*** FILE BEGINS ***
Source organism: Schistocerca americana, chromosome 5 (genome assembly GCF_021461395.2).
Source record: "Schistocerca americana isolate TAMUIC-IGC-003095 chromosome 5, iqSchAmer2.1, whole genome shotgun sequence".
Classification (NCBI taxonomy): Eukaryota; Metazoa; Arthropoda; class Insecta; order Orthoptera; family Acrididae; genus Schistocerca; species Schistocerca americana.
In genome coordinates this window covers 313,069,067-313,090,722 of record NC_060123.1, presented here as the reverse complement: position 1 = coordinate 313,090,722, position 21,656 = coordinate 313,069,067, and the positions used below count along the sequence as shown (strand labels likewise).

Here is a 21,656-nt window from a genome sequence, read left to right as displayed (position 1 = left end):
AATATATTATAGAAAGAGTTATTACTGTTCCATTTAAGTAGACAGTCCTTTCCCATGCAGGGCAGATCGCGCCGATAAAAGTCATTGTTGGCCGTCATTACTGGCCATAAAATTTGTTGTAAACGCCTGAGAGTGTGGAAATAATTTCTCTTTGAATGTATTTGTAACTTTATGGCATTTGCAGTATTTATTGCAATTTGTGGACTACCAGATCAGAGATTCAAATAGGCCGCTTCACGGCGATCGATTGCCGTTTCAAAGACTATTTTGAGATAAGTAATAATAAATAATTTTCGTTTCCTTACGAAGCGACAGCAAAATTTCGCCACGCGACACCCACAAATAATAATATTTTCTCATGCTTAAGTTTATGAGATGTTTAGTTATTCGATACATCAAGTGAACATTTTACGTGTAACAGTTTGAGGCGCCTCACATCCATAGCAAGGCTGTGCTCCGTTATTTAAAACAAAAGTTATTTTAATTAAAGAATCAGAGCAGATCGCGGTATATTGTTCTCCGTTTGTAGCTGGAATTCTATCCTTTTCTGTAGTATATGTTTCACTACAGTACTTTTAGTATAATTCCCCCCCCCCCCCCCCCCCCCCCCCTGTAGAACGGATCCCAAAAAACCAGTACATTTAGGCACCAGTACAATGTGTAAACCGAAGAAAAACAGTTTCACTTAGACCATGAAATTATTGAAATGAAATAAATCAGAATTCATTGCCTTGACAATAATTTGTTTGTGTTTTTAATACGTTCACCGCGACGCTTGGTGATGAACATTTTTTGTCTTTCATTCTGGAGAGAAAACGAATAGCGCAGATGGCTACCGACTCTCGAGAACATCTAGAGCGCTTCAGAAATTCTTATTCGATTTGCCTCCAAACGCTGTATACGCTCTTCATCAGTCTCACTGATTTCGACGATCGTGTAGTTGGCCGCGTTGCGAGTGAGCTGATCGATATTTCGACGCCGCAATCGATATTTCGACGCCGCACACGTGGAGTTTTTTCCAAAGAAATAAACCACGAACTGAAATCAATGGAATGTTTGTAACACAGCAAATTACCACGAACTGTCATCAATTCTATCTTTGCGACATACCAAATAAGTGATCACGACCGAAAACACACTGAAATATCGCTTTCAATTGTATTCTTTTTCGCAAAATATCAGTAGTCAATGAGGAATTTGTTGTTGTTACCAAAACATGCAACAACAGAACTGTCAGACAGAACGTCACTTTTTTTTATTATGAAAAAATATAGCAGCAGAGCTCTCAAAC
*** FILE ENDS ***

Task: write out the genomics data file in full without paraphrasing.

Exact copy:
Source organism: Schistocerca americana, chromosome 5 (genome assembly GCF_021461395.2).
Source record: "Schistocerca americana isolate TAMUIC-IGC-003095 chromosome 5, iqSchAmer2.1, whole genome shotgun sequence".
Classification (NCBI taxonomy): Eukaryota; Metazoa; Arthropoda; class Insecta; order Orthoptera; family Acrididae; genus Schistocerca; species Schistocerca americana.
In genome coordinates this window covers 313,069,067-313,090,722 of record NC_060123.1, presented here as the reverse complement: position 1 = coordinate 313,090,722, position 21,656 = coordinate 313,069,067, and the positions used below count along the sequence as shown (strand labels likewise).

Here is a 21,656-nt window from a genome sequence, read left to right as displayed (position 1 = left end):
AATATATTATAGAAAGAGTTATTACTGTTCCATTTAAGTAGACAGTCCTTTCCCATGCAGGGCAGATCGCGCCGATAAAAGTCATTGTTGGCCGTCATTACTGGCCATAAAATTTGTTGTAAACGCCTGAGAGTGTGGAAATAATTTCTCTTTGAATGTATTTGTAACTTTATGGCATTTGCAGTATTTATTGCAATTTGTGGACTACCAGATCAGAGATTCAAATAGGCCGCTTCACGGCGATCGATTGCCGTTTCAAAGACTATTTTGAGATAAGTAATAATAAATAATTTTCGTTTCCTTACGAAGCGACAGCAAAATTTCGCCACGCGACACCCACAAATAATAATATTTTCTCATGCTTAAGTTTATGAGATGTTTAGTTATTCGATACATCAAGTGAACATTTTACGTGTAACAGTTTGAGGCGCCTCACATCCATAGCAAGGCTGTGCTCCGTTATTTAAAACAAAAGTTATTTTAATTAAAGAATCAGAGCAGATCGCGGTATATTGTTCTCCGTTTGTAGCTGGAATTCTATCCTTTTCTGTAGTATATGTTTCACTACAGTACTTTTAGTATAATTCCCCCCCCCCCCCCCCCCCCCCCCCTGTAGAACGGATCCCAAAAAACCAGTACATTTAGGCACCAGTACAATGTGTAAACCGAAGAAAAACAGTTTCACTTAGACCATGAAATTATTGAAATGAAATAAATCAGAATTCATTGCCTTGACAATAATTTGTTTGTGTTTTTAATACGTTCACCGCGACGCTTGGTGATGAACATTTTTTGTCTTTCATTCTGGAGAGAAAACGAATAGCGCAGATGGCTACCGACTCTCGAGAACATCTAGAGCGCTTCAGAAATTCTTATTCGATTTGCCTCCAAACGCTGTATACGCTCTTCATCAGTCTCACTGATTTCGACGATCGTGTAGTTGGCCGCGTTGCGAGTGAGCTGATCGATATTTCGACGCCGCAATCGATATTTCGACGCCGCACACGTGGAGTTTTTTCCAAAGAAATAAACCACGAACTGAAATCAATGGAATGTTTGTAACACAGCAAATTACCACGAACTGTCATCAATTCTATCTTTGCGACATACCAAATAAGTGATCACGACCGAAAACACACTGAAATATCGCTTTCAATTGTATTCTTTTTCGCAAAATATCAGTAGTCAATGAGGAATTTGTTGTTGTTACCAAAACATGCAACAACAGAACTGTCAGACAGAACGTCACTTTTTTTTATTATGAAAAAATATAGCAGCAGAGCTCTCAAAC